Monday, September 28, 2009

Review of Sir Dalton and the Shadow Heart

I was given the opportunity to do another review for a free copy of a book, this time for the Sir Dalton and the Shadow Heart blog tour.   This is too much fun!  I feel like a real writer, doing all these reviews. ;-)

Four or five years ago, I borrowed and read the first three books of Chuck Black’s Kingdom series.  While the writing was not great, the storytelling swept me away, and the pictures of Biblical truths had me eagerly rereading Scripture to savor the source of the echoes.  Each book ended with the piano music to a haunting (but not too difficult) song, which I simply loved.   

Chuck Black has been off my radar for a few years, but recently I discovered he’s still writing books set in the world of Arrethtrae, and I suddenly found the third of his second series in my hands.  I usually refuse to start in the middle of a series, but I couldn’t find copies of the first two in time and had to just jump in.  And in The Knights of Arrethtrae series, each book focuses on different characters, making them more episodic than epic.  There’s an epic level, of course, but it’s explained in the first few pages.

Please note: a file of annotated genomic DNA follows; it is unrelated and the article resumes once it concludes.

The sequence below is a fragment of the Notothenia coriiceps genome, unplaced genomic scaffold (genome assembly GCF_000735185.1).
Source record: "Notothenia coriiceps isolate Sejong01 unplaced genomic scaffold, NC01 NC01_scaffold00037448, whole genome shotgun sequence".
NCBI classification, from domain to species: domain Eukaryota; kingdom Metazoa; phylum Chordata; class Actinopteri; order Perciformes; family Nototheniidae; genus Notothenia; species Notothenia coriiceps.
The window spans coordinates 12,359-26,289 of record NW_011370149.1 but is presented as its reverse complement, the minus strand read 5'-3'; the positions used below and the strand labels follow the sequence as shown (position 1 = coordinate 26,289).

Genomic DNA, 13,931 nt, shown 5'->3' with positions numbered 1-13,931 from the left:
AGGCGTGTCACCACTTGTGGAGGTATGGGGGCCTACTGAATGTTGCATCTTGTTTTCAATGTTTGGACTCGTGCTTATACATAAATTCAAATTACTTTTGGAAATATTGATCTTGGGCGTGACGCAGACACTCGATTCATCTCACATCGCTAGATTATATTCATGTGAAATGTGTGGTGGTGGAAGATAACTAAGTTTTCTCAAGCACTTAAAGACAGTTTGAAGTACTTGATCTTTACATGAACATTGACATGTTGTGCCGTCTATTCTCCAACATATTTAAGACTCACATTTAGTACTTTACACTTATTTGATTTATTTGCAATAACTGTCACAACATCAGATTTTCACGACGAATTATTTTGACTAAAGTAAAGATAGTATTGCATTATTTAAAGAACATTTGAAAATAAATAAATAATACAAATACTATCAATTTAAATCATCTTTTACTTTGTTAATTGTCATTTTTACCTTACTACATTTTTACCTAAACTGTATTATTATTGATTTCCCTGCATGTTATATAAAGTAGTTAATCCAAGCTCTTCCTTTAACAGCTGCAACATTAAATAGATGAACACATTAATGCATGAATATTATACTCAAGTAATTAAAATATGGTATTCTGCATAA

Sir Dalton’s story was a decent kids' adventure, an allegory full of medieval motifs like swords and knights and battle.  The main character learned some important things about being a Knight of the King, and there were some great pictures of spiritual principles about doubt, faith, friendship, and freedom.  

Most of the time I felt it was a bit too heavy-handed on the allegory to get let readers fully immerse themselves in the story, but when I did get lost in it, it was wonderful.  While allegory is not my favorite form of story, I don’t think it's evil.  Sometimes formulas and direct correlations are helpful, sometimes they are just dry and distracting.  

For a fairly short, kid-friendly book, Sir Dalton and the Shadow Heart was a thoughtful look at doubt in the life of Christians and how to combat it by knowing Christ and His Word well.  For timeless, better-written (but more challenging) allegory, find Pilgrim’s Regress or The Faerie Queene.

1 comment:

  1. Blessings on your week dear friend!
    Isn't reading wonderful?!

    Love~ Jen